Wednesday, February 19, 2020

Jews and the Crimea

In 2014, the Russian army seized control of the Crimea. This occurred after Russia claimed a referendum of Crimean citizens, many of whom are Russian nationals, overwhelmingly favored joining Russia and seceding from the Ukraine, which had controlled the Black Sea peninsula since February 19, 1954. One of the justifications for Russian occupation, according to Russian Foreign Minister Sergey Lavrov, was to combat the anti-Semitic ultra-nationalists.

The Crimea has a long history of Jewish settlement, featuring the “krymchaks” (Crimeans in Russian), who were adherents to traditional rabbinic Judaism, and the Crimean Karaites, who rejected rabbinic Judaism. Excavated inscriptions found in the Crimea have dated a Jewish presence there to the first century BCE. Some argue that those Jews who survived the Hadrianic persecutions after the Bar Kochba revolt were exiled to the Crimea. In the late 7th century C.E., most of the Crimea fell to the Khazars, who ruled the Crimea through the tenth century. Legend claims that the Khazars converted to rabbinic Judaism, as recounted in R. Judah HaLevi’s Kuzari.

Around the year 1240, The Tatars (Mongols) conquered the Crimea along with much of Eastern Europe, and centuries later, formed an alliance with infamous Cossack Bogdan Chmielnicki who massacred tens of thousands of Ukrainian Jews in 1648-1649. Many Jews who survived the pogroms were relocated to Tatar territory in the Crimea, while other ransomed Jews were redeemed by Crimean Jews and relocated there with them. The Russians annexed the Crimea in 1783, at which time 469 Jewish families lived on the peninsula. As Russia continued its hegemony over the Crimea, Jews from the Ukraine and Lithuania moved to the Crimea, adding about 60,000 Ashkenazic Jews to the peninsula’s Jewish population. The native Krymchaks numbered about 6,000 at that time. Rabbi Chaim Chizkiya Medini (1834-1904), author of the famed S’dei Chemed halachic encyclopedia, relocated to the Crimea from Istanbul and the Krymchaks soon became disciples of his. It is believed that Rabbi Medini married a Krymchak.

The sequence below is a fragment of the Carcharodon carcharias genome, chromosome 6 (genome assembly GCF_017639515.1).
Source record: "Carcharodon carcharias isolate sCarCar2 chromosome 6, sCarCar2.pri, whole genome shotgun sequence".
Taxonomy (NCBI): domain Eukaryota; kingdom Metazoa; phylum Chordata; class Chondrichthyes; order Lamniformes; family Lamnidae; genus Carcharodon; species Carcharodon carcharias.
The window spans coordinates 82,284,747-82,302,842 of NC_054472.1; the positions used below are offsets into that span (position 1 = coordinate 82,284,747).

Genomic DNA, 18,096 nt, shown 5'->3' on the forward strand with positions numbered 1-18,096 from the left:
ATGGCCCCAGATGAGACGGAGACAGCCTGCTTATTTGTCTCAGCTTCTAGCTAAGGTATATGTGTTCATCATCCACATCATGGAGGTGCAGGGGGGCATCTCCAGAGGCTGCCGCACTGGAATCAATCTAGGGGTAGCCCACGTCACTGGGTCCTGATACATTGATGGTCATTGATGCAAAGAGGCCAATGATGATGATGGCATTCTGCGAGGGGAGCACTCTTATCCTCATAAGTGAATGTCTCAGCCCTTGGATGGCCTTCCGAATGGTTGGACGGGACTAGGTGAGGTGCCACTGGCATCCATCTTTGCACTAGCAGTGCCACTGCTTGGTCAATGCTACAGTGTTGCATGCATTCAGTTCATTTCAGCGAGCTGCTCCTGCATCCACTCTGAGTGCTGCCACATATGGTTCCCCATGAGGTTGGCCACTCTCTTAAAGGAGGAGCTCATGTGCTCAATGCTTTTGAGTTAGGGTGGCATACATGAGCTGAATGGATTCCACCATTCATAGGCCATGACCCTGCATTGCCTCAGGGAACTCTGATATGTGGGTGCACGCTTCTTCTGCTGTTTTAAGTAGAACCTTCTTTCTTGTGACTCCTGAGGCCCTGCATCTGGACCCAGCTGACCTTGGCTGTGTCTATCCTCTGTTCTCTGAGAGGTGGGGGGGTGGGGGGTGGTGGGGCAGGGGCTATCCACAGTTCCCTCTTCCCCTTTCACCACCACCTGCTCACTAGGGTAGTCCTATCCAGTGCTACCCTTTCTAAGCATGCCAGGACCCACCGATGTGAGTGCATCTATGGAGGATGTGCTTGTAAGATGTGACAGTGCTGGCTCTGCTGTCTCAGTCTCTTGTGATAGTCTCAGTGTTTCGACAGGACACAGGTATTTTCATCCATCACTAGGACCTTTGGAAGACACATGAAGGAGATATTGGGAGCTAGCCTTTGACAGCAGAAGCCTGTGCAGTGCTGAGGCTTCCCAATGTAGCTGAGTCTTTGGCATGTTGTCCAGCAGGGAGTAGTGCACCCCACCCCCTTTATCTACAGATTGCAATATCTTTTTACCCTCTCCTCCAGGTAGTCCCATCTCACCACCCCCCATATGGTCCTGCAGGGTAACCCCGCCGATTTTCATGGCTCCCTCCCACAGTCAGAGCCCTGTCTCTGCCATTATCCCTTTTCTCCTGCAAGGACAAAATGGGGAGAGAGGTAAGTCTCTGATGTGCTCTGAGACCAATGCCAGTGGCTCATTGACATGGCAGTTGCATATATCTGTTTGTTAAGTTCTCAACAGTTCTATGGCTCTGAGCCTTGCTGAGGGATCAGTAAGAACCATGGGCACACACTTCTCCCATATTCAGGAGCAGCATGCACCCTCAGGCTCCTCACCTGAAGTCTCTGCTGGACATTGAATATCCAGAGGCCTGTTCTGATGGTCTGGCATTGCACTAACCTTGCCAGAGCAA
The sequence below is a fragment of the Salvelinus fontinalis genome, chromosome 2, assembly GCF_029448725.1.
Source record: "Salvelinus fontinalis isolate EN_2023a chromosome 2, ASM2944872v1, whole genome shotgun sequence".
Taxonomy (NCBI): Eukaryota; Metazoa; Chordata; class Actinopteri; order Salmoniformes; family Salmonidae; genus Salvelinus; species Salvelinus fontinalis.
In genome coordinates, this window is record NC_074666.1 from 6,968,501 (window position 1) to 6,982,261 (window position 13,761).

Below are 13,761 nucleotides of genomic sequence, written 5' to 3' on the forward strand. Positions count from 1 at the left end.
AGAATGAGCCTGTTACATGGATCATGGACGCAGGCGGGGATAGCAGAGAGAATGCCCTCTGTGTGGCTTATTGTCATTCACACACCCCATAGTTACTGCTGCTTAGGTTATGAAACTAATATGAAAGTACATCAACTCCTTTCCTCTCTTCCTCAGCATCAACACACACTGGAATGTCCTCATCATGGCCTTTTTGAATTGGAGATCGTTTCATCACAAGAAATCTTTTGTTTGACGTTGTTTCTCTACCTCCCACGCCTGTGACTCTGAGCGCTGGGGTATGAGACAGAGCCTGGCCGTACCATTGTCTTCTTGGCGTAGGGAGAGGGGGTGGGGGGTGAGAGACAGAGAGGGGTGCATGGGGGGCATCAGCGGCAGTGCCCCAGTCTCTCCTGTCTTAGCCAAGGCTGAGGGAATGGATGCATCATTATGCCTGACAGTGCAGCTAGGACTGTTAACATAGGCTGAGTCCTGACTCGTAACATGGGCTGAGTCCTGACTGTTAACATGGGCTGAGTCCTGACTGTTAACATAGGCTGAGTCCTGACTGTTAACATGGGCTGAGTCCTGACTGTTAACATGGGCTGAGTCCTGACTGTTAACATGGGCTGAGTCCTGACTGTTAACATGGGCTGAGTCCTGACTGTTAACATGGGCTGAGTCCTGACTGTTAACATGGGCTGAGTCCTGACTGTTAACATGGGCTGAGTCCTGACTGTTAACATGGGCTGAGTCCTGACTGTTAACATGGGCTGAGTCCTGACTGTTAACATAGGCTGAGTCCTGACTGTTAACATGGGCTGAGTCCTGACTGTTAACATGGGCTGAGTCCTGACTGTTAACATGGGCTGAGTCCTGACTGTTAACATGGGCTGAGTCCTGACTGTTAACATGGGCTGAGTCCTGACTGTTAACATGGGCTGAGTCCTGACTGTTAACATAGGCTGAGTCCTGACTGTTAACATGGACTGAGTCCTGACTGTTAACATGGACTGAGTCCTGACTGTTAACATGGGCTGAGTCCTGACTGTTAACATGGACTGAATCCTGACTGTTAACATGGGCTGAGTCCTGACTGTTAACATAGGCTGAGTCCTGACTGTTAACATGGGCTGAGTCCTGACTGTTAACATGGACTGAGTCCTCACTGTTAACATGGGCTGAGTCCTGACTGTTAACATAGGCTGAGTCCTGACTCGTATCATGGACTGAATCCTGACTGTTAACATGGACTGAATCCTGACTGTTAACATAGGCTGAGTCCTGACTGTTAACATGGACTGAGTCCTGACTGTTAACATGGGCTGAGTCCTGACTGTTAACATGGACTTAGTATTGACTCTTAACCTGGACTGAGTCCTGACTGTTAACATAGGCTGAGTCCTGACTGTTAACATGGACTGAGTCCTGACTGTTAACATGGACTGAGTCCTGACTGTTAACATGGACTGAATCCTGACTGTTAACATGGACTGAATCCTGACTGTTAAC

The 1917 Russian Revolution impacted on the Crimea, as civil war ripped apart its population. Many Krymchaks were killed in the fighting, and many moved to British Mandatory Palestine, the United States and Turkey. The Germans, who invaded the Crimea in June, 1941, targeted as Jews the Crimean Krymchaks, but not the Crimean Karaites. 6,000 Krymchaks perished in the Holocaust, amounting to about 75% of their remaining population. After the Red Army expelled the Germans from the Crimean Peninsula, tens of thousands of Jews returned.

Under Stalin’s regime, the remaining Krymchaks were forbidden to write in Hebrew letters, and synagogues and yeshivas were closed. There was brief discussion in the Kremlin about offering the Crimea to serve as a Jewish homeland, but those talks stalled with the U.N. vote to partition the British Mandate, creating a Jewish homeland. In 1954, the Soviet Union transferred the Crimea from the Russian republic to that of Ukraine.

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